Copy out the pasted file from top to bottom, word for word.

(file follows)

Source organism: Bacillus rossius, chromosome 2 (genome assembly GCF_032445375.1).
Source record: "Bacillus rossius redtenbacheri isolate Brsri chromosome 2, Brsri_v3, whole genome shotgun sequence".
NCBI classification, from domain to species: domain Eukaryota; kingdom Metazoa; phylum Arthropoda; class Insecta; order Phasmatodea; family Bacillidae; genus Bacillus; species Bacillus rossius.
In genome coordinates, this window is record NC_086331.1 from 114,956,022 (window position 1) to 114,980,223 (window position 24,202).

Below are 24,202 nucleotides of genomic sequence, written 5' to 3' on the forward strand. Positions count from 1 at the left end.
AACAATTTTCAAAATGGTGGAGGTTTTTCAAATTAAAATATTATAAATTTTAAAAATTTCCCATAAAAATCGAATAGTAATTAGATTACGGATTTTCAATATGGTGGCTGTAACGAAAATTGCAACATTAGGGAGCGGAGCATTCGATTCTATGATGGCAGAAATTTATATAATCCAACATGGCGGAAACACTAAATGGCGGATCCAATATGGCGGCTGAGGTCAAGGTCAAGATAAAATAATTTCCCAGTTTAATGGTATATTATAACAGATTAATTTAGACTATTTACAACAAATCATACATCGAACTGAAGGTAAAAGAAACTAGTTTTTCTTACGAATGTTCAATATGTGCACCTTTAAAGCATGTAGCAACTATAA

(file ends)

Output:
Source organism: Bacillus rossius, chromosome 2 (genome assembly GCF_032445375.1).
Source record: "Bacillus rossius redtenbacheri isolate Brsri chromosome 2, Brsri_v3, whole genome shotgun sequence".
NCBI classification, from domain to species: domain Eukaryota; kingdom Metazoa; phylum Arthropoda; class Insecta; order Phasmatodea; family Bacillidae; genus Bacillus; species Bacillus rossius.
In genome coordinates, this window is record NC_086331.1 from 114,956,022 (window position 1) to 114,980,223 (window position 24,202).

Below are 24,202 nucleotides of genomic sequence, written 5' to 3' on the forward strand. Positions count from 1 at the left end.
AACAATTTTCAAAATGGTGGAGGTTTTTCAAATTAAAATATTATAAATTTTAAAAATTTCCCATAAAAATCGAATAGTAATTAGATTACGGATTTTCAATATGGTGGCTGTAACGAAAATTGCAACATTAGGGAGCGGAGCATTCGATTCTATGATGGCAGAAATTTATATAATCCAACATGGCGGAAACACTAAATGGCGGATCCAATATGGCGGCTGAGGTCAAGGTCAAGATAAAATAATTTCCCAGTTTAATGGTATATTATAACAGATTAATTTAGACTATTTACAACAAATCATACATCGAACTGAAGGTAAAAGAAACTAGTTTTTCTTACGAATGTTCAATATGTGCACCTTTAAAGCATGTAGCAACTATAA